Exercise is good to the body but some exercise position we attain during the activities can affect and weakens your bone in one way or the other. some chances you don’t know and as well may avoid during your exercise routine and the effects they have on your bones.

Always note that Proteins in the blood that affect bone mineral loss and new bone formation ebb and flow when we exercise. We all know that exercise is good for the body on so many levels. On a grand scale, it’s among the fundamentals of promoting health longevity.

With so many benefits inherent in exercise, including increased happiness levels, reduced risk of heart disease, better sleep, higher energy levels, increased strength and flexibility, improved memory, a boost in self-confidence, and better work performance, the big question is how could exercise be working against your health?

For one, failing to take the recommended breathers to give your body time to recover is one thing that may weaken your bones.

It is well known that exercise helps to increase bone mineral density, leading to stronger bones, but a new study from the Natural Sciences and Engineering Council of Canada suggests that extended, high-intensity training sessions of elite athletes could actually reverse such benefits.

A team of researchers from Brock University in Canada, who presented their findings at the American Physiological Society (APS) annual meeting at Experimental Biology in Chicago, monitored changes in osteoprotegerin (OPG, a protein that hinders bone mineral loss) and sclerostin (SOST, a protein that obstructs new bone formation) levels in female rowers training for the 2016 Olympic Games.

The researchers discovered that by measuring the athletes’ blood samples, SOST levels fluctuated, with the highest levels spiking during the most intense training, and the lowest during the least intense.



Lead author of the study, Nigel Kurgan, and his supervisor, Dr. Panagiota Klentrou, who is a professor in the Faculty of Applied Health Sciences at Brock University stated that they did not measure the response during or immediately post-exercise.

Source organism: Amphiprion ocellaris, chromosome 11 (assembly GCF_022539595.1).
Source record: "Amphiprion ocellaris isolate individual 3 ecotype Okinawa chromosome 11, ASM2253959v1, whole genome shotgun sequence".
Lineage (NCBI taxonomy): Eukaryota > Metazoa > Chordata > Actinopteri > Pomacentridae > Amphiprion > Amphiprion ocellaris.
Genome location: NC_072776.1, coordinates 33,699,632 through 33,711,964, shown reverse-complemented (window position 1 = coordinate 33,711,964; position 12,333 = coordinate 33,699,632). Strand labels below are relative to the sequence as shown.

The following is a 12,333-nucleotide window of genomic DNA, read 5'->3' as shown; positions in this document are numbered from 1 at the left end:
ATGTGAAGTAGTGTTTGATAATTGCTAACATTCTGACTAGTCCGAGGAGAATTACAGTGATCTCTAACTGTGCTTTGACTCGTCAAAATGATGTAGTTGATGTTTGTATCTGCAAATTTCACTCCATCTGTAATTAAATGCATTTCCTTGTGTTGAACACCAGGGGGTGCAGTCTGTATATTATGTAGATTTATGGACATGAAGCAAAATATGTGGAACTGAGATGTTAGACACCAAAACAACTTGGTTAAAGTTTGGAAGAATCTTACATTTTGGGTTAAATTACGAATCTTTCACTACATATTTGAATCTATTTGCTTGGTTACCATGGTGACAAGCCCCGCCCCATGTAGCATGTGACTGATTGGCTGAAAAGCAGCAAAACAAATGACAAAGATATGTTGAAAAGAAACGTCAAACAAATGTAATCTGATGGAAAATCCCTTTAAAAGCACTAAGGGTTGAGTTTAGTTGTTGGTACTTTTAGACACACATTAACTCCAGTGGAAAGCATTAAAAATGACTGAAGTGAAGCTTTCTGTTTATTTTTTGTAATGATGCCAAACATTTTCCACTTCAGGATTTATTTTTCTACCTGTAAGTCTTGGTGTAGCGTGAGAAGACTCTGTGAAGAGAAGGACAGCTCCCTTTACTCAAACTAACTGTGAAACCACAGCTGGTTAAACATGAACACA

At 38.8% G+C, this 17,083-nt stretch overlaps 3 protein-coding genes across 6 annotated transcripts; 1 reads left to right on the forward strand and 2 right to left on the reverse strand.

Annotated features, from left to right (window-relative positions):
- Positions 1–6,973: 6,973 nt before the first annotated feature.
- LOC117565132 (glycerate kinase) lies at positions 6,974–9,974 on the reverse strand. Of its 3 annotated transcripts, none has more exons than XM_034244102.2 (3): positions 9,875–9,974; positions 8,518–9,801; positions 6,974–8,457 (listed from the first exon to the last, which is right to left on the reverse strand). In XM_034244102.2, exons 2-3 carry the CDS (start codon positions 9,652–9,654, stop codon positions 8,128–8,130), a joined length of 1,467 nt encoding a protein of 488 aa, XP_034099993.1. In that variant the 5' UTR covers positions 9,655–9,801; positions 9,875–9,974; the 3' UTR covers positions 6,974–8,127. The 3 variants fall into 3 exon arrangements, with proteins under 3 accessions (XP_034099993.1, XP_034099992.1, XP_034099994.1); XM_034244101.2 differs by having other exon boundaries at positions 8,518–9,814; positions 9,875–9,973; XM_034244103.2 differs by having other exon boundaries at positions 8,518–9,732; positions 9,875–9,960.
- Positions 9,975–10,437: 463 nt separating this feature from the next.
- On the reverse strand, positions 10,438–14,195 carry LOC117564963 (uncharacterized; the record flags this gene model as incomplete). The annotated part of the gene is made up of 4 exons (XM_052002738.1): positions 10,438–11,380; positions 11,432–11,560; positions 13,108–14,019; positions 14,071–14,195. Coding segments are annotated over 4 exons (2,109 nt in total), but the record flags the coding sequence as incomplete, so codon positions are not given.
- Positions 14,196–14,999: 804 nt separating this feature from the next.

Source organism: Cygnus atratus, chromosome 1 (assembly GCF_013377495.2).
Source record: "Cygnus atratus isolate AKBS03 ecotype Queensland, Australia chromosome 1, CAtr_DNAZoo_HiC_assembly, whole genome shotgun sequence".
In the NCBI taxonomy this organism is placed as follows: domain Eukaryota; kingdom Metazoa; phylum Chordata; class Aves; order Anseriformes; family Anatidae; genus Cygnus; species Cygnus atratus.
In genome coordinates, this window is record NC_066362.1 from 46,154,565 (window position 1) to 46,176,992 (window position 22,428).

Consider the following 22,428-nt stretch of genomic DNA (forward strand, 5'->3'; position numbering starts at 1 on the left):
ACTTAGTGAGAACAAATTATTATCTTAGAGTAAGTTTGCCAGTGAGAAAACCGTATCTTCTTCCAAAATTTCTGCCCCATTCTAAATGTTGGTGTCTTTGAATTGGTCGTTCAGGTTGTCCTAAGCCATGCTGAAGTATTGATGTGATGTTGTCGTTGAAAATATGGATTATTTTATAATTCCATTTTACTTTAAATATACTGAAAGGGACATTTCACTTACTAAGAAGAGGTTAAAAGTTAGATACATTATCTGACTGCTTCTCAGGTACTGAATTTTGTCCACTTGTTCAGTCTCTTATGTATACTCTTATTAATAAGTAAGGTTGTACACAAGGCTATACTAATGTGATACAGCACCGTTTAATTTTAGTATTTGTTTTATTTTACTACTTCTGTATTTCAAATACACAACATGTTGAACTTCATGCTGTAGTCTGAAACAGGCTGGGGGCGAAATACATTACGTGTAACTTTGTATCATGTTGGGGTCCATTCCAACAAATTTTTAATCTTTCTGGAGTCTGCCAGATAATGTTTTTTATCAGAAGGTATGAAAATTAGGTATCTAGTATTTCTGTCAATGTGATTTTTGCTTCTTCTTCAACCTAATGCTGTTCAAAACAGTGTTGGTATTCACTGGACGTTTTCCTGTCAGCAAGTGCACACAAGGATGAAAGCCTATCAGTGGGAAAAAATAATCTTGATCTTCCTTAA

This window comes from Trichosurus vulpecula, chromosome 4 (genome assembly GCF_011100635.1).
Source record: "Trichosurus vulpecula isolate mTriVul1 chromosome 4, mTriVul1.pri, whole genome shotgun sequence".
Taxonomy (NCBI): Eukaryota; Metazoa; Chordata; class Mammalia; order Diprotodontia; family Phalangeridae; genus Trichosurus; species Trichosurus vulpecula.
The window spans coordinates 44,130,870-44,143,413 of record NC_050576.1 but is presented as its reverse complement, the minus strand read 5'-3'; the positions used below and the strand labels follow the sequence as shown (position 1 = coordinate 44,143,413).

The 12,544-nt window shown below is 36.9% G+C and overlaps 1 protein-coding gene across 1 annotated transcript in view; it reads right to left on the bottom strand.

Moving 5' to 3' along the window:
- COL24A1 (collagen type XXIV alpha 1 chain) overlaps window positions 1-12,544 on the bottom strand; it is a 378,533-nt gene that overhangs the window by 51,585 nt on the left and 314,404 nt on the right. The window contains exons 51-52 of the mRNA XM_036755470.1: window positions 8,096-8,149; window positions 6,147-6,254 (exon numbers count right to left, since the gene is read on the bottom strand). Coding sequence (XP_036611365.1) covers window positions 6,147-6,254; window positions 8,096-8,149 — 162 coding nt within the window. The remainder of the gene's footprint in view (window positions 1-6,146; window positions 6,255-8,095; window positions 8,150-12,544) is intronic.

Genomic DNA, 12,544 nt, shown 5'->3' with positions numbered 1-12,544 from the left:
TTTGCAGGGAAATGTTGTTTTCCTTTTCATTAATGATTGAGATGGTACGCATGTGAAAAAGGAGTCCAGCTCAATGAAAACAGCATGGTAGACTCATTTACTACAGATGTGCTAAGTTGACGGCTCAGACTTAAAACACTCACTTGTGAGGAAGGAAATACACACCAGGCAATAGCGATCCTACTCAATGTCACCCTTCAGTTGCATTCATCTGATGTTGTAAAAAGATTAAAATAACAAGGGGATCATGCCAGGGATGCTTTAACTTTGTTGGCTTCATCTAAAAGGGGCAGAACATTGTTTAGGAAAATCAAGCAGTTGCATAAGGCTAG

But however, found in their results that multiple intense workouts over an extended period of time—two to three weeks—without adequate recovery periods can lead to a continual increase in inflammation, which can interfere with bone rebuilding.

Though dual X-ray absorptiometry imaging used before and after the trial period revealed no change in bone mineral density, the researchers believe the significant changes in OPG and SOST expression during heavy training may be enough to show the risks of not allowing for proper recovery time between intense training workouts.

Without recovery, both OPG and SOST remained chronically elevated over extended periods of time.

The researchers stated that if these levels are chronically elevated, they could lead to a decrease in bone mineral density, thus decreasing bone strength and increasing the risk of stress fracture.

The researchers also noted that such circumstances can only become worse for athletes who are also eating less to try to manage their weight, since this deprives their bodies of essential nutrients, which the body needs in order to rebuild after rigorous training.

Regarding how long people in general should take to recover after an intense workout, the researchers note that it’s different for each individual, so it’s best to listen to your body.

It should be noted as well that recovery does not always mean days off, but lower volume or intensity, or a combination of the two. The study concluded that people need to balance intensity and volume in their workout programs.

By planning your weeks ahead and know that following one to two weeks of high volume, high intensity workouts, you give yourself at least one week where you are training at a lower volume and lower intensity to ensure you are giving your body (not just bones) time to adapt.

Asides having a stronger skeleton, your body will come back stronger for your next high intensity tracking cycle.

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